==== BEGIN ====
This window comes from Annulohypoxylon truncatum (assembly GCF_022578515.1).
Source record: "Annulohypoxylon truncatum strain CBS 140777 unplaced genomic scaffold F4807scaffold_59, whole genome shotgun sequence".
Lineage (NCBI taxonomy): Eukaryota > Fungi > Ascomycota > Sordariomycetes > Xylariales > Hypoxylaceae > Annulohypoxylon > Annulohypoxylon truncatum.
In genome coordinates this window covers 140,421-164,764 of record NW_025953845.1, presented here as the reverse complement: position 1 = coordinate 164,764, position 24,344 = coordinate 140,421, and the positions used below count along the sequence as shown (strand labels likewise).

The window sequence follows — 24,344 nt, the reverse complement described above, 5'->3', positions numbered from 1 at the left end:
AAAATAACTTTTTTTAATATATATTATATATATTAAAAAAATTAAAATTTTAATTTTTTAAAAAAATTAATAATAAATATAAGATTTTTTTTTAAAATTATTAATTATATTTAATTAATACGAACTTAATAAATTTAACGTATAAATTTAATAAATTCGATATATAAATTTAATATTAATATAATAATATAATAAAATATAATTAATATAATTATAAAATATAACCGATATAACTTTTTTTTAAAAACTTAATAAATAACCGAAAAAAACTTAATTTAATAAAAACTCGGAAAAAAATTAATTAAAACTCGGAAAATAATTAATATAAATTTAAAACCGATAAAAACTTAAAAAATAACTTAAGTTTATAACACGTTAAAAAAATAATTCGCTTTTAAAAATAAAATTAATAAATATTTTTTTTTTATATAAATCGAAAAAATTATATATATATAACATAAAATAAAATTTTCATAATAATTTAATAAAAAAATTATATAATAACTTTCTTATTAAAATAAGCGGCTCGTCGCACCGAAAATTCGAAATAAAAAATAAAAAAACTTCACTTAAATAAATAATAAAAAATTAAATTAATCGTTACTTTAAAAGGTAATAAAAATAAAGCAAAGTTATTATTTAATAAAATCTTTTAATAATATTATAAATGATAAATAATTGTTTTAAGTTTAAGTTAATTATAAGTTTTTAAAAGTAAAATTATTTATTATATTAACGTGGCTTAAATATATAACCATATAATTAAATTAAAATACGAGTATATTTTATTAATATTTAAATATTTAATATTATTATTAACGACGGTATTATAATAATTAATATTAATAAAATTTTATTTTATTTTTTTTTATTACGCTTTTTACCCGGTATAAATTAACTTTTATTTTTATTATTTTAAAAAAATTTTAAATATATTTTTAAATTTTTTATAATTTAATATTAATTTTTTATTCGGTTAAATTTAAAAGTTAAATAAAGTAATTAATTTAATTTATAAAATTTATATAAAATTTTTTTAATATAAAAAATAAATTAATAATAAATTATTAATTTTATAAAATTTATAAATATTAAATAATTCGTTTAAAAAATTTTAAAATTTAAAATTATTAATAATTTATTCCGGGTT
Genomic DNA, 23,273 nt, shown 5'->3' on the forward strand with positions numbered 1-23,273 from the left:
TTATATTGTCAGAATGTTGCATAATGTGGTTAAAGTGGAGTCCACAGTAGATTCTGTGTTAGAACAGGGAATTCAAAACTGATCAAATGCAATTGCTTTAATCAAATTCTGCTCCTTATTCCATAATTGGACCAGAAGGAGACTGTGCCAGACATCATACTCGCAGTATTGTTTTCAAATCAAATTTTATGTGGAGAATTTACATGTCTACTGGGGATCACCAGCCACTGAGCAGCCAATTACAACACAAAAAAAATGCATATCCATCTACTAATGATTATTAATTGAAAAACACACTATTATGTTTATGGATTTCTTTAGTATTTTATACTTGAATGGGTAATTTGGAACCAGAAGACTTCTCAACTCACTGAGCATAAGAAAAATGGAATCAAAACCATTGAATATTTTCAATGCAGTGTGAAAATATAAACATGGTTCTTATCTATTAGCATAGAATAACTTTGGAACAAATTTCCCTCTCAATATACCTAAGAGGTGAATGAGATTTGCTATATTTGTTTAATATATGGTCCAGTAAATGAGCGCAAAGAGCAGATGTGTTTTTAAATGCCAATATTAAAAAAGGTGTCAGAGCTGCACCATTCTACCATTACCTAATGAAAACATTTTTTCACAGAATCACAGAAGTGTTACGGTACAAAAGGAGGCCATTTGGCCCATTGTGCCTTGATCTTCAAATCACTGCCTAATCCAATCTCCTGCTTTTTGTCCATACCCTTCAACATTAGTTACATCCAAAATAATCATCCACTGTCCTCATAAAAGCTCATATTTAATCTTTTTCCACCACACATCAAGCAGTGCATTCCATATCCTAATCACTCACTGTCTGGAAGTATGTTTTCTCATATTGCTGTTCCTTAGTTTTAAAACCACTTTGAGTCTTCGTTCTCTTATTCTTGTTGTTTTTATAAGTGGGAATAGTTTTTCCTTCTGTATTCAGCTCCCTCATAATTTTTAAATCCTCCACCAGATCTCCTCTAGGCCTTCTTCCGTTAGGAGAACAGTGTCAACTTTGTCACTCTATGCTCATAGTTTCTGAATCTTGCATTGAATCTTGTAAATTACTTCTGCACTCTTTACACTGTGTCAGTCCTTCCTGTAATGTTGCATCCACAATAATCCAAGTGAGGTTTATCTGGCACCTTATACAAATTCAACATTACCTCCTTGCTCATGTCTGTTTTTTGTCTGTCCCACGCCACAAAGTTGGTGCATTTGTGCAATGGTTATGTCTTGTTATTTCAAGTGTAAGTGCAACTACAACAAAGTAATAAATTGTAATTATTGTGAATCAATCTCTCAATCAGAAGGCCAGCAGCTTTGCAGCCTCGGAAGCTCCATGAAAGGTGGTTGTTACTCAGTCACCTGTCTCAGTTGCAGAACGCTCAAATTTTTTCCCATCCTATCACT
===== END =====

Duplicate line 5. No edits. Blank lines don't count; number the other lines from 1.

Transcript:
The window sequence follows — 24,344 nt, the reverse complement described above, 5'->3', positions numbered from 1 at the left end: